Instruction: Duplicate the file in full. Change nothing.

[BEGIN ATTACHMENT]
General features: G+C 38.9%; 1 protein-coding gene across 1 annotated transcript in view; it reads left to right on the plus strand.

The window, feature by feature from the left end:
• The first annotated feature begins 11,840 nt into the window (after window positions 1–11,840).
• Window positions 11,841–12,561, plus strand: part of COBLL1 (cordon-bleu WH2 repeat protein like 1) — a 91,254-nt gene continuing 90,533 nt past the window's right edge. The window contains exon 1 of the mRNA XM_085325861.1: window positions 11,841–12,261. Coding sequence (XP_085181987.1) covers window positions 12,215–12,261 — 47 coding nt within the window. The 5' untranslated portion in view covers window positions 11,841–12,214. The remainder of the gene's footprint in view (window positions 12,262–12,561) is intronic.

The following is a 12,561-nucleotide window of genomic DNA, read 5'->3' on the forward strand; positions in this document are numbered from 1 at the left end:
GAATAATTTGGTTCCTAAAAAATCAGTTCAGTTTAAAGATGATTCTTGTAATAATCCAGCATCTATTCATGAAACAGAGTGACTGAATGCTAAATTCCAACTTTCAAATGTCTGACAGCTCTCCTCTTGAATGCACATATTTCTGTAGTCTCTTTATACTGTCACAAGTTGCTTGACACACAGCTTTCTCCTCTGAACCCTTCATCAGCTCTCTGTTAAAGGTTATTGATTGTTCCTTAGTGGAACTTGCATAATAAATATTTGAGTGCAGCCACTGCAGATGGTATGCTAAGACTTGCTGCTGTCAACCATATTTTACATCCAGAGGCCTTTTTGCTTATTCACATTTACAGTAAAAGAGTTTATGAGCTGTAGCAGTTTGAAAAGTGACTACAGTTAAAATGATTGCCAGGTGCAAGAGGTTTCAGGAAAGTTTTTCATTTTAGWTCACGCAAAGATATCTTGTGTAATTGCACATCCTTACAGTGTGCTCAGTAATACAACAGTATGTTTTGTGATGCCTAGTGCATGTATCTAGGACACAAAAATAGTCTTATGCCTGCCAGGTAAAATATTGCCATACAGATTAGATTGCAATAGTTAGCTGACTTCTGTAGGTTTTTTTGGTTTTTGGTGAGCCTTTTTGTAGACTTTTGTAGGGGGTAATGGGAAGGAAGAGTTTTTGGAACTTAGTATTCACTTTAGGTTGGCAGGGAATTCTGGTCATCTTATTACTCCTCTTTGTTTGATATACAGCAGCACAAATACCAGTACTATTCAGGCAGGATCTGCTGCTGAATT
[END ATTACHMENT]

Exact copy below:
General features: G+C 38.9%; 1 protein-coding gene across 1 annotated transcript in view; it reads left to right on the plus strand.

The window, feature by feature from the left end:
• The first annotated feature begins 11,840 nt into the window (after window positions 1–11,840).
• Window positions 11,841–12,561, plus strand: part of COBLL1 (cordon-bleu WH2 repeat protein like 1) — a 91,254-nt gene continuing 90,533 nt past the window's right edge. The window contains exon 1 of the mRNA XM_085325861.1: window positions 11,841–12,261. Coding sequence (XP_085181987.1) covers window positions 12,215–12,261 — 47 coding nt within the window. The 5' untranslated portion in view covers window positions 11,841–12,214. The remainder of the gene's footprint in view (window positions 12,262–12,561) is intronic.

The following is a 12,561-nucleotide window of genomic DNA, read 5'->3' on the forward strand; positions in this document are numbered from 1 at the left end:
GAATAATTTGGTTCCTAAAAAATCAGTTCAGTTTAAAGATGATTCTTGTAATAATCCAGCATCTATTCATGAAACAGAGTGACTGAATGCTAAATTCCAACTTTCAAATGTCTGACAGCTCTCCTCTTGAATGCACATATTTCTGTAGTCTCTTTATACTGTCACAAGTTGCTTGACACACAGCTTTCTCCTCTGAACCCTTCATCAGCTCTCTGTTAAAGGTTATTGATTGTTCCTTAGTGGAACTTGCATAATAAATATTTGAGTGCAGCCACTGCAGATGGTATGCTAAGACTTGCTGCTGTCAACCATATTTTACATCCAGAGGCCTTTTTGCTTATTCACATTTACAGTAAAAGAGTTTATGAGCTGTAGCAGTTTGAAAAGTGACTACAGTTAAAATGATTGCCAGGTGCAAGAGGTTTCAGGAAAGTTTTTCATTTTAGWTCACGCAAAGATATCTTGTGTAATTGCACATCCTTACAGTGTGCTCAGTAATACAACAGTATGTTTTGTGATGCCTAGTGCATGTATCTAGGACACAAAAATAGTCTTATGCCTGCCAGGTAAAATATTGCCATACAGATTAGATTGCAATAGTTAGCTGACTTCTGTAGGTTTTTTTGGTTTTTGGTGAGCCTTTTTGTAGACTTTTGTAGGGGGTAATGGGAAGGAAGAGTTTTTGGAACTTAGTATTCACTTTAGGTTGGCAGGGAATTCTGGTCATCTTATTACTCCTCTTTGTTTGATATACAGCAGCACAAATACCAGTACTATTCAGGCAGGATCTGCTGCTGAATT